Belgium: PhD Project ‘Identifying molecular keystones in neurodegenerative brain disease networks’ at University of Antwerp
Neurodegenerative brain diseases, such as like Alzheimer’s disease (AD), frontal temporal lobar degeneration (FTLD) and Parkinson’s disease (PD) are age-related disorders that due to our increasingly elderly population are becoming more prevalent each year. In the absence of a cure or preventive strategy, the number of dementia patients worldwide is projected to reach over 100 million in 2050.
The VIB-Department of Molecular Genetics has generated considerable insight into the genomic basis of these disorders. The next logical step forward in this research is to try and understand how these genomic alterations then actually generate the disease pathophysiological phenotype. Recent research has demonstrated that the phenotypic generation of the disease requires a molecular ‘translation’ through a network of facilitating genes/proteins, i.e. the disease ‘signature’. This translating network therefore represents two important topics for neurobiological research, i) discovery of the crucial network nodes of genes/proteins that propagate and maintain the pathophysiology and, ii) generation of ‘network’ therapeutic targets whose modulation may exert an amplified and reinforced therapeutic action. The components (genes/proteins) of the molecular disease signature therefore should comprise a minimal, but comprehensive, condensation of the disease process at a level that both facilitates a thorough appreciation of the disease but also provides a tractable framework for therapeutic development.
Therapeutic intervention at the level of the molecular signature will likely engage multiple endogenous signaling systems that will likely synergize to reinforce the potential therapeutic effects of the remedial agent. Until now, pharmacotherapeutics have been devised often with just single molecular targets in mind and have unfortunately often proven ineffective for a wide range of patients, especially for complex disorders such as AD. Hence, rather than considering disease as the perturbation of a single gene/protein factor, the appreciation of disease as the deformation of a complex network of factors in the disease signature would suggest that the most efficacious treatments would restore the balance of as many components of the deformed signature to achieve its therapeutic effects. Our primary goal therefore is to determine which factors control these networks, the molecular ‘keystones’, and then target these with experimental therapeutics.
We will apply an integrated approach of multiple post-genomic modes of investigation, i.e. transcriptomics, quantitative proteomics, metabolomics and bioinformatics to biomaterials (e.g. plasma, cerebrospinal fluid, lymphoblast cell lines, brain tissue) from disease-identified patients. Using the information gathered from these streams we will then generate therapeutic strategies to re-align the pathophysiological disease signatures, primarily through regulation of the network ‘keystone’ factors.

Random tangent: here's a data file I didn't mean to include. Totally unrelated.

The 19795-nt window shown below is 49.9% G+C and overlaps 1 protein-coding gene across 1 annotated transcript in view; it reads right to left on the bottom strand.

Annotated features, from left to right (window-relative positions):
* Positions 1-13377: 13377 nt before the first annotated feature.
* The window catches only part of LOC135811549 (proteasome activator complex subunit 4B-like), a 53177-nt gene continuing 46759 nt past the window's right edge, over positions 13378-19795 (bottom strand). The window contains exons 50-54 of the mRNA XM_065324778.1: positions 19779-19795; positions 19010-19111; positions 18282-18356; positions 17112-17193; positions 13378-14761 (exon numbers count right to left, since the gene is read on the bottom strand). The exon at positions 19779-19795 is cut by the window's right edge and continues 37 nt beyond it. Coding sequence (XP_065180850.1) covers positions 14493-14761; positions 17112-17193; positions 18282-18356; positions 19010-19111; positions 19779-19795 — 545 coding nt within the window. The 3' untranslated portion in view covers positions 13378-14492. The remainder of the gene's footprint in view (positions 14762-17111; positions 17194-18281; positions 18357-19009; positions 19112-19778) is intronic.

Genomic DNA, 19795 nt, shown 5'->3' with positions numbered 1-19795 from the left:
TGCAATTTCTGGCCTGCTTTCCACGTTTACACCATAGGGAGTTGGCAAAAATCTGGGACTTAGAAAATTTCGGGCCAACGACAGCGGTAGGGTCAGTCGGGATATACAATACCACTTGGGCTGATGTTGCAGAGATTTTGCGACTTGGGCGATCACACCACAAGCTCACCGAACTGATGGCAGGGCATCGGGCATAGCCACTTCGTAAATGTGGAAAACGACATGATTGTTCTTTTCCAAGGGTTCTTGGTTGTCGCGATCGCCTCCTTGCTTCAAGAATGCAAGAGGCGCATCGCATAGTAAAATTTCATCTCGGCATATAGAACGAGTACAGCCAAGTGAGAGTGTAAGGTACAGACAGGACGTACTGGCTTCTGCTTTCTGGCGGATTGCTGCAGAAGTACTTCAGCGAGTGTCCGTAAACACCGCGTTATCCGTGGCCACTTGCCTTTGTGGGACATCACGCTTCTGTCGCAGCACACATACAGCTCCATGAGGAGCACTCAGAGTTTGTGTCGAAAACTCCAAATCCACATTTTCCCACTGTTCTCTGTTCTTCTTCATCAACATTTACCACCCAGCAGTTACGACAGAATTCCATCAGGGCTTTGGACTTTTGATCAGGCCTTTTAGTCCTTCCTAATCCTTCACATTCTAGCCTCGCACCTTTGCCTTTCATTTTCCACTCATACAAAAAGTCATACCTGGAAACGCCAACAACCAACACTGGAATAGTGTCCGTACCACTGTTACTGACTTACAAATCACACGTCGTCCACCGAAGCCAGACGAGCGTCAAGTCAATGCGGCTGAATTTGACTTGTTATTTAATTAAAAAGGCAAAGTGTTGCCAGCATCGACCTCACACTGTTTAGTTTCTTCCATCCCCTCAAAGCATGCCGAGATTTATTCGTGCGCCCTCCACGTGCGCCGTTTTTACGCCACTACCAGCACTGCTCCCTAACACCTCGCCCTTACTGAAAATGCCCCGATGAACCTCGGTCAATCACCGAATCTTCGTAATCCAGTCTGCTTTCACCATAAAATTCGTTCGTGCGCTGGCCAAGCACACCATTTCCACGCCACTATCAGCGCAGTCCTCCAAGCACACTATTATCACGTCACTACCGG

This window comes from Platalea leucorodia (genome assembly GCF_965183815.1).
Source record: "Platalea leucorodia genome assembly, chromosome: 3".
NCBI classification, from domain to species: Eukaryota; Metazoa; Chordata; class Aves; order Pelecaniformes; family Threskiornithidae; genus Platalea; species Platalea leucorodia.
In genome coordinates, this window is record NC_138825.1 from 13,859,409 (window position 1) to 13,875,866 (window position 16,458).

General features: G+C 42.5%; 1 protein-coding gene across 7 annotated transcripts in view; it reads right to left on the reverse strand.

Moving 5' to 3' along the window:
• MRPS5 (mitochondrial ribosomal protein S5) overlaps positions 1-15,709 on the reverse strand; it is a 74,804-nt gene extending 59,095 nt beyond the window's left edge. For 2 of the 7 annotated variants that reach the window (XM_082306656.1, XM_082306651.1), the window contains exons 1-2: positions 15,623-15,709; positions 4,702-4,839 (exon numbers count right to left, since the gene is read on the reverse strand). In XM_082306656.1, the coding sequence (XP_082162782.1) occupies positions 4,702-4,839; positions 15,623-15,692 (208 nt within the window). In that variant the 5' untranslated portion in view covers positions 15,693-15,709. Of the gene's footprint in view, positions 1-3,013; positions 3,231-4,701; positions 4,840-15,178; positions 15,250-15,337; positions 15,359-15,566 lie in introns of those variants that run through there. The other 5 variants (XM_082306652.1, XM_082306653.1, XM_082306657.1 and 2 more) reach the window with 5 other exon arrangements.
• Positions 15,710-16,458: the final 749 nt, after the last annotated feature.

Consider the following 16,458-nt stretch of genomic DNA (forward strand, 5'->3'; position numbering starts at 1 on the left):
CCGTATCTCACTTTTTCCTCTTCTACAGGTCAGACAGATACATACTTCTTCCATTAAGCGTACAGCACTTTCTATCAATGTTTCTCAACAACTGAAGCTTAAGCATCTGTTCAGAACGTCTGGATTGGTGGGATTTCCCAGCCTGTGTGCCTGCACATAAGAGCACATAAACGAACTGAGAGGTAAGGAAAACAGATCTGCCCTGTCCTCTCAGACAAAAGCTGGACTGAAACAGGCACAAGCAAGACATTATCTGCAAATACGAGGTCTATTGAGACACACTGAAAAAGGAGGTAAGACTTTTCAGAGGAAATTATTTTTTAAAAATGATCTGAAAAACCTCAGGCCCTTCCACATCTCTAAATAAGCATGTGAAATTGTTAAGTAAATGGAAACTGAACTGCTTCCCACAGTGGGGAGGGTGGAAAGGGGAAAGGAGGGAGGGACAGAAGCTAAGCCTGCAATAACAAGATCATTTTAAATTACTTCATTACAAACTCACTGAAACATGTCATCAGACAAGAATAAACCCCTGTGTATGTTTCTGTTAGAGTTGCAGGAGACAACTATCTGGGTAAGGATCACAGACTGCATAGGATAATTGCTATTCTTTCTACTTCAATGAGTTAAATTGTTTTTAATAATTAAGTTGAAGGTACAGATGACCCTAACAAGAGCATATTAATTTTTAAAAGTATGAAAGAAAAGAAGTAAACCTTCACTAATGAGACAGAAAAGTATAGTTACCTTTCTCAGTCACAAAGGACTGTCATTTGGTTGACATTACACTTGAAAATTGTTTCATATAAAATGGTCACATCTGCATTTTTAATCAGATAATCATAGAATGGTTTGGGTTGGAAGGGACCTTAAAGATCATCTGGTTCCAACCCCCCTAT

The VIB Department of Molecular Genetics has a long-standing expertise in the molecular genetics of Dementia and related disorders, and has contributed significantly to the current knowledge of the genetic etiology of AD, FTLD and PD. The department has a centralized genetic service facility that allows high throughput processing of the samples and data. DNA extraction, establishment of lymphoblast cell lines and computational analyses are also centralized.
The VIB Department of Molecular Genetics is one of 8 research departments of VIB (http://www.vib.be/VIB/EN/). With near 100 researchers working in 5 research groups, the department aims to understand the complex nature of neurological human diseases (http://www.molgen.ua.ac.be/). The department disposes over the expertise of centralized service facilities like the Genetic Service Facility and the Diagnostic Service Facility, as well as central units with expert knowledge in functional genomics, technology development and bio-informatics.
The VIB Department of Molecular Genetics is located at the University of Antwerp (http://www.ua.ac.be/), and is affiliated with the Institute Born-Bunge, a research institute with a track record in clinical neurological and pathological research into CNS and PNS diseases (http://www.bornbunge.be/Home/index_nl.shtml), and to the faculty department of Biomedical Sciences of the Faculty of Pharmaceutical, Biomedical and Veterinarian Sciences.
- Motivated students of all nationalities with a strong commitment to basic and/or clinical research.
- Holder of a MSc in medical or biomedical sciences, biochemistry, biotechnology or biology.
- Fluent in English (spoken and written language).
- Any experience in genetics, genomics or molecular cell biology is an advantage.
- The candidate should have well-developed social skills directed to working in a team.
If you are interested in this position, mail a letter of interest, curriculum vitae (including a list of publications) and the names of 2-3 reference persons to phdmolgen.vib-ua.be mentioning ‘TN group’.